The Lady's Magazine(1770-1832), Magazine
Artist associated with 36 portraits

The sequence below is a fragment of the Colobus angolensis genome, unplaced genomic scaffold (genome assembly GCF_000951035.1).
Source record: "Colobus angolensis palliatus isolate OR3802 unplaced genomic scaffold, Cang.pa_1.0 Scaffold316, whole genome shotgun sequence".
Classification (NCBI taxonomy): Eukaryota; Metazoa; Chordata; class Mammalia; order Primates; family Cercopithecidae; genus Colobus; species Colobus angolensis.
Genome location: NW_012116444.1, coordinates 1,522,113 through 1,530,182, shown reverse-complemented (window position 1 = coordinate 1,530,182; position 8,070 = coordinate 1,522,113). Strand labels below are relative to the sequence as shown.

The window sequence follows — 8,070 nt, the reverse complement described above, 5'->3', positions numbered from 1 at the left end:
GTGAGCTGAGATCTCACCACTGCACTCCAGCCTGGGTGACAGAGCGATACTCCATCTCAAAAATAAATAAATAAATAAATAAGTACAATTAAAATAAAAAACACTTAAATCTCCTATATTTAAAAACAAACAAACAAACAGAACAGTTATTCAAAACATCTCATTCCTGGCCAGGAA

The Lady's Magazine, Or, Entertaining Companion for the Fair Sex (London) was an early monthly periodical for women, which dominated the market for most of its run. It aimed to amuse and improve, providing fiction, poetry, music and social gossip as well as giving more space to fashion than its predecessors. Its first issue in August 1770 included as its frontispiece a plate titled 'A Lady in Full Dress in Augt. 1770', and it became the first magazine in any country to regularly issue plates showing contemporary fashions. The early engravings were uncoloured, until about 1790 when hand-coloured ones were included. In 1832 it merged with The Lady's Monthly Museum to become The Lady's Magazine and Museum of the Belles Lettres, Fine Arts, Music, Drama, Fashions, etc. From about 1785 its plates had been copied from those in French magazines such as Le Journal des Dames et des Modes and La Gallerie des Modes, but it now began importing them from Le Follet, becoming the first British magazine to use French plates instead of engraving its own. It continued to import them when it merged with The Court Magazine and Belle Assemblée in 1837 to becomeThe Court Magazine and Monthly Critic and Lady's Magazine, and Museum of the Belles Lettres, music, fine arts, drama, fashions, &c. (1838-1847).